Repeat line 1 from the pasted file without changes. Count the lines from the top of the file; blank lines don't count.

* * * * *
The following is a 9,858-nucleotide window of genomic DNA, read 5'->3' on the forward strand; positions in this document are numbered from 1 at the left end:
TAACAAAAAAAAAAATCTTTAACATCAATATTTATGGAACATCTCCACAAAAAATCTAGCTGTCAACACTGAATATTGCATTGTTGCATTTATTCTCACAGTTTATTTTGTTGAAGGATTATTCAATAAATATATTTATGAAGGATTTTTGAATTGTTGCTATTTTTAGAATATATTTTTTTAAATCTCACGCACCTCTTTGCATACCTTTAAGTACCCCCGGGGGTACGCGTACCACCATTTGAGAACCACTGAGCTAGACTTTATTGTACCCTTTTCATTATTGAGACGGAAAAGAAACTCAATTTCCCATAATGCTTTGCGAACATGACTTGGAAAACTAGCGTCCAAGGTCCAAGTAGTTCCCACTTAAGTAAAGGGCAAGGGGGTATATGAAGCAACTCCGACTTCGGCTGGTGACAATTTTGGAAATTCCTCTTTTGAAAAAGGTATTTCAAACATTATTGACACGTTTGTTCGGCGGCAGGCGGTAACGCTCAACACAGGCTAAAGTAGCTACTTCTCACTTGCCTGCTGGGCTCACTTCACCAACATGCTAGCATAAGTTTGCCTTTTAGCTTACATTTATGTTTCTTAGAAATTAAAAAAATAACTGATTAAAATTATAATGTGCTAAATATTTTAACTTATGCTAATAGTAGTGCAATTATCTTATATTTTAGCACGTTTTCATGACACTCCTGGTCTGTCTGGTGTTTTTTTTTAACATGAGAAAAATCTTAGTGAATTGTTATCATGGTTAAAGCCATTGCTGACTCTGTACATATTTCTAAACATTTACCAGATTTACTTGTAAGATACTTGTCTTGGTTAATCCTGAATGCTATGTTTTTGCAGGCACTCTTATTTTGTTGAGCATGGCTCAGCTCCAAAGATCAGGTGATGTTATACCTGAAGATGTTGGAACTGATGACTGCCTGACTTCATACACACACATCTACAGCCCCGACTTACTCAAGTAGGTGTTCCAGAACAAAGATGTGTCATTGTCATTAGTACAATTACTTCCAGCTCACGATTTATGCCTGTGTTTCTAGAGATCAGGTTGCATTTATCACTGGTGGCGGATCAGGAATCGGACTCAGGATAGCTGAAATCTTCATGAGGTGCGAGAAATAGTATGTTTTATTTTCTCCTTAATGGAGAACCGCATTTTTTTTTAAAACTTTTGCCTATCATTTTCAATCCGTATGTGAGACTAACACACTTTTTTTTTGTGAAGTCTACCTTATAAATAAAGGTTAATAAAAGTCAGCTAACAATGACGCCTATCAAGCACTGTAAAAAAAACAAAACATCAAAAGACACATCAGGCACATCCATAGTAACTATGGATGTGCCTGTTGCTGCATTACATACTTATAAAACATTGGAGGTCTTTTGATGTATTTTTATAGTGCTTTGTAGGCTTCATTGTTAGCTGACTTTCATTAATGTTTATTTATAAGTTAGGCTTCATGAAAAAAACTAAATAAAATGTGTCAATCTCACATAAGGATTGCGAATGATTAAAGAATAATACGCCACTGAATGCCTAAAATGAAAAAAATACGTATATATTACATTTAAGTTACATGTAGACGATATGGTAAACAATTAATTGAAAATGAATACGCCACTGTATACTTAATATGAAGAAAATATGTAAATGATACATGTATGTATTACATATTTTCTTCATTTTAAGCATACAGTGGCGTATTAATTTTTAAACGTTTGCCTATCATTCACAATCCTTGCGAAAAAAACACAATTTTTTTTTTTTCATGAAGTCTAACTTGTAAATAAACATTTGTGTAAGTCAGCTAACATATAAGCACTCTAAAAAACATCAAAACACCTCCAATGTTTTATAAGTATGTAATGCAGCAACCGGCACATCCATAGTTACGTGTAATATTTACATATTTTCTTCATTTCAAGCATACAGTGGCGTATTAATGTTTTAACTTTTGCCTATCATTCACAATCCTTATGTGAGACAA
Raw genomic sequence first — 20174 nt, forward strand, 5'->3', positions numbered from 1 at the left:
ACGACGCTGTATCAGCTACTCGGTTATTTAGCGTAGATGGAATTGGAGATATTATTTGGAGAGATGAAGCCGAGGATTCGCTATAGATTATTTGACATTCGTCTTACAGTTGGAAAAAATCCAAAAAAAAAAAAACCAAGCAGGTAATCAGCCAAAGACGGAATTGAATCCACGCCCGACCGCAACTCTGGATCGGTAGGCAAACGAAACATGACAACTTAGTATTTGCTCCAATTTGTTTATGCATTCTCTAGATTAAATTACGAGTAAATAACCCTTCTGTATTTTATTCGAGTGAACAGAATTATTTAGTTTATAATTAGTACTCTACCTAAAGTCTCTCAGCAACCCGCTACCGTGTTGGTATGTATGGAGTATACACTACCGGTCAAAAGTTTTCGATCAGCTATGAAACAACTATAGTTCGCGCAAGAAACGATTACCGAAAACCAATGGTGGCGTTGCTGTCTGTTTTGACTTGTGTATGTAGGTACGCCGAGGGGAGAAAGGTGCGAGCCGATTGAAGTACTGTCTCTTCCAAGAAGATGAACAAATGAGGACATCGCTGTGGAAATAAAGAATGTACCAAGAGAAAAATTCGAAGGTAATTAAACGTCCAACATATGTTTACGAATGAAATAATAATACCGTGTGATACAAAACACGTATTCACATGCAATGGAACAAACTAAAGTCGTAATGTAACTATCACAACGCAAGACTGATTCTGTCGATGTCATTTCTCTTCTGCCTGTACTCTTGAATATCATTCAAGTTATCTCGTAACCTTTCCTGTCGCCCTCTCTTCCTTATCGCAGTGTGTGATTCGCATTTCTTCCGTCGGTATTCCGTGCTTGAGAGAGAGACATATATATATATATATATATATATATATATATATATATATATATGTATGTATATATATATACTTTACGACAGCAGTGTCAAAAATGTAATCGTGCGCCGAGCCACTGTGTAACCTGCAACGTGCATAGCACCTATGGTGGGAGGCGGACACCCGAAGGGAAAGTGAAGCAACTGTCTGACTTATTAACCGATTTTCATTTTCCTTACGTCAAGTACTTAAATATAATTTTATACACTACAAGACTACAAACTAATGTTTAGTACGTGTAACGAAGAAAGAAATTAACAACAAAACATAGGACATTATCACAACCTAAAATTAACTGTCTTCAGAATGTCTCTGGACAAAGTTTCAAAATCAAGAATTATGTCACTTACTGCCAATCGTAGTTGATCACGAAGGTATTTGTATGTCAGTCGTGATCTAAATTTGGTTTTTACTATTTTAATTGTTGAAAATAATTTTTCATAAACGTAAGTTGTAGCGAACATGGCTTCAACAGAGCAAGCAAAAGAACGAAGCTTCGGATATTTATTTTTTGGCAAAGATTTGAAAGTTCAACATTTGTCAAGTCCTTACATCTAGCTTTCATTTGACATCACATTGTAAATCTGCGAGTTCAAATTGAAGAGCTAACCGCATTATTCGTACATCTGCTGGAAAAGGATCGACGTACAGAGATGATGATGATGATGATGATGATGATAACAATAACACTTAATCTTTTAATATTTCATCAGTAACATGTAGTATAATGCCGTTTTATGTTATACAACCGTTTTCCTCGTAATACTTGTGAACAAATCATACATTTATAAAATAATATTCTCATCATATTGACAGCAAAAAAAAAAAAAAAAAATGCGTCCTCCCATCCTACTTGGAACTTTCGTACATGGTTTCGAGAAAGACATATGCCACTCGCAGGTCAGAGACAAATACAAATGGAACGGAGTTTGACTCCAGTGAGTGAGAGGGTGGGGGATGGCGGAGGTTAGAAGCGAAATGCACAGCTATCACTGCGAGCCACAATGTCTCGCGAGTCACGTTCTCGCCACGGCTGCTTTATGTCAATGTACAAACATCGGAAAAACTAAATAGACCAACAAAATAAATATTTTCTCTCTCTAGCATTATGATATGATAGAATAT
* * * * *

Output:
The following is a 9,858-nucleotide window of genomic DNA, read 5'->3' on the forward strand; positions in this document are numbered from 1 at the left end: